Sunday, April 29, 2007

Triple Six

In Japan, as everyone knows, they take professional wrestling very seriously. Unlike the Americans and the Mexicans, they still like to maintain the pretence that they're watching a real sporting contest. Everyone knows this is complete nonsense, but it amuses the audience to play along.

Naturally, there are alternative promotions which take, shall we say, a different line. HUSTLE is probably the most notorious, but DDT and its sister promotion 666 are also way over the line into complete insanity. Take, for example, the DDT Iron Man Heavymetalweight Title, which has been going since 2000. You can find the full title lineage, at least up to April 1, here. It starts off relatively sane, and then swandives off a cliff.

The Heavymetalweight Title is defended under 24/7 rules, just like the WWF Hardcore Title used to be. It's been held by a bewildering array of cameramen, minor celebrities, women, and wrestlers parodying other wrestlers. On Christmas Day 2004, a monkey called Yatchan won the title and held onto it for a month. The next year, the title was briefly held by a Hello Kitty stuffed doll. On three separate occasions, it's been won by a ladder.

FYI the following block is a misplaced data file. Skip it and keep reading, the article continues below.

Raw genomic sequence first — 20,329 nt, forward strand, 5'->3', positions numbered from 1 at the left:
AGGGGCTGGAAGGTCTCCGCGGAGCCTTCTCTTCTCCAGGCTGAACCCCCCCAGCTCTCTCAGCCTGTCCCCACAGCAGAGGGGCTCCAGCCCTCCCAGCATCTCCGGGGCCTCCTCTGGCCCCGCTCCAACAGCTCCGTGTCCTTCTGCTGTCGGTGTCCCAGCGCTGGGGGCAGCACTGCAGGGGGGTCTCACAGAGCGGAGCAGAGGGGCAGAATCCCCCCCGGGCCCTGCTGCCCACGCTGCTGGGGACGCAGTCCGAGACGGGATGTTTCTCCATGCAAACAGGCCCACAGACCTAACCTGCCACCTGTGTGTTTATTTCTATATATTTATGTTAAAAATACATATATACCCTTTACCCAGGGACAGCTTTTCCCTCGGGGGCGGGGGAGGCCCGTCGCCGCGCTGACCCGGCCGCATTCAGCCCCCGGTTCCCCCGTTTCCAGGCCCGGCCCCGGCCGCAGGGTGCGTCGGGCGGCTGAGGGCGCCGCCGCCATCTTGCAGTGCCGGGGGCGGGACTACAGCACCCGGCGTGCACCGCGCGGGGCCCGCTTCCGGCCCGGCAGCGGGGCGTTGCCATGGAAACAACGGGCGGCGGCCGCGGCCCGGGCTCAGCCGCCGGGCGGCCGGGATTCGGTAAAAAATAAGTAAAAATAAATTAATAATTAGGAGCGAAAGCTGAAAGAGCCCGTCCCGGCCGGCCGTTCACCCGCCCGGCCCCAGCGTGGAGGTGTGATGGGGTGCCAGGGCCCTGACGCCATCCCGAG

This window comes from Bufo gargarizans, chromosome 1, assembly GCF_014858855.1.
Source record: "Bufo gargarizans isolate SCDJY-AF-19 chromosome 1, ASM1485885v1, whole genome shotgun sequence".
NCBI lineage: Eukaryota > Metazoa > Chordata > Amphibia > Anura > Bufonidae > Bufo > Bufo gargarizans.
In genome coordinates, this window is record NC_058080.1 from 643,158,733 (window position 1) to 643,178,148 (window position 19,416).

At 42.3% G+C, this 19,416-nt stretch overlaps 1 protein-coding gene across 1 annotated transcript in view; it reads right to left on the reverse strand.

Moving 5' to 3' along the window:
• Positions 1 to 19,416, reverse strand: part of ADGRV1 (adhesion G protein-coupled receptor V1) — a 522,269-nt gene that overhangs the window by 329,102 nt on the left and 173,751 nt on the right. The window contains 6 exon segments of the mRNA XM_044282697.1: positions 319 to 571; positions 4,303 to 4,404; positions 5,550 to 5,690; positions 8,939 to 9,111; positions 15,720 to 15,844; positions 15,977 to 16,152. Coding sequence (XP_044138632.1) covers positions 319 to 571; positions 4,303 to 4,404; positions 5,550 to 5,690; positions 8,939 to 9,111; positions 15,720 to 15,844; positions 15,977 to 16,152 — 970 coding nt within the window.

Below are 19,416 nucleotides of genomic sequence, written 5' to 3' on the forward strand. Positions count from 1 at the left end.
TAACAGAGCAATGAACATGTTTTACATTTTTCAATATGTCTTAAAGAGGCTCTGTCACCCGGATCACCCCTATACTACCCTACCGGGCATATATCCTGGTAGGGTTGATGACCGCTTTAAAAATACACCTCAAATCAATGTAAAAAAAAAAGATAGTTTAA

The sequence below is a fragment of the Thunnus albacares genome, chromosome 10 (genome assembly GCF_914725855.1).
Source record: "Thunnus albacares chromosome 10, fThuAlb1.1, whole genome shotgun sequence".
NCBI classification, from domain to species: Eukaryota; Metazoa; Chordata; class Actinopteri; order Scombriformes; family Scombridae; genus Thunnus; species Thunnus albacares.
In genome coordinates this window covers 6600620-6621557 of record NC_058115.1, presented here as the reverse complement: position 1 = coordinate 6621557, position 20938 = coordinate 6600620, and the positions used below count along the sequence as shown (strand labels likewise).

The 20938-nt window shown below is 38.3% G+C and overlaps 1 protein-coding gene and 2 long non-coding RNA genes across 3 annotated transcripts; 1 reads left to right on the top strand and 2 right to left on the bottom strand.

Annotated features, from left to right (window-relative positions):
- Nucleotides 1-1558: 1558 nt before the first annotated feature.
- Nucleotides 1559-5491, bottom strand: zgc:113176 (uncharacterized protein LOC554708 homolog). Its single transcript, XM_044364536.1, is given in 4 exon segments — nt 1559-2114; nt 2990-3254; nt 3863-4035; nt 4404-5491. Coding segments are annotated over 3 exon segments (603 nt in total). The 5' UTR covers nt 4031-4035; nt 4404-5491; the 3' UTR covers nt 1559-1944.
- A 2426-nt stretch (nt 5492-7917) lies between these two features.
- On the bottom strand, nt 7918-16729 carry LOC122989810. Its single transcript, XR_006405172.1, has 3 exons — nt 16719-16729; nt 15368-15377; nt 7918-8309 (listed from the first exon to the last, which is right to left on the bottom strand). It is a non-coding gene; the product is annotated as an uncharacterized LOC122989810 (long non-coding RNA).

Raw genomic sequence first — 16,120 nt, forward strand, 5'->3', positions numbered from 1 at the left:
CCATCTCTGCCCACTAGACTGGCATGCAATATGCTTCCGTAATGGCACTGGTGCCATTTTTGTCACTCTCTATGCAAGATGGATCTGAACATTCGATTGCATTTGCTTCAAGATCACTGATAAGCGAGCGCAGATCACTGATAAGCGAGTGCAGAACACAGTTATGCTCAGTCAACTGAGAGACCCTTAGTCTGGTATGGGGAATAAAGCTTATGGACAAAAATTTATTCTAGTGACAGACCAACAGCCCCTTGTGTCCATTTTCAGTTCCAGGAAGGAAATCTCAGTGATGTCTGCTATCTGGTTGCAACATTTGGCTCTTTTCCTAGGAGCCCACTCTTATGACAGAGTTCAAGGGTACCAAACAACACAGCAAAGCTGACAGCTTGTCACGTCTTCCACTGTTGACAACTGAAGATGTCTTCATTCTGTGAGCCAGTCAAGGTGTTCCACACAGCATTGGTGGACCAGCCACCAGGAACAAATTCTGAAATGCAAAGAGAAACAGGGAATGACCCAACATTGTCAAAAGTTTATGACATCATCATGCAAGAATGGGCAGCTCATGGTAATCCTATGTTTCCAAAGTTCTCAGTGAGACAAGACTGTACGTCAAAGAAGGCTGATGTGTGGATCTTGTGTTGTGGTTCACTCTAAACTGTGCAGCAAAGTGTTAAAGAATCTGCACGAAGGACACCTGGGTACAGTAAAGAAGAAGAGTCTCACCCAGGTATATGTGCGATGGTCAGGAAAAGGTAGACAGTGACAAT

And then there's the stretch of random title swaps from 2006. The story here, apparently, is that President Ramu of the 666 group won the title and decided that it would be, like, really cool if somebody from the 666 group could be the 666th champion. Unfortunately, the list of champions was only up to 293. So the group engaged in some intensive trading of the title among themselves, "defending" it in games of rock paper scissors and so forth.

The great thing about this is that somebody could put the title on President Ramu and then decide that the storyline wasn't quite silly enough. Because President Ramu is a twelve-year old girl who uses the Undertaker's finisher.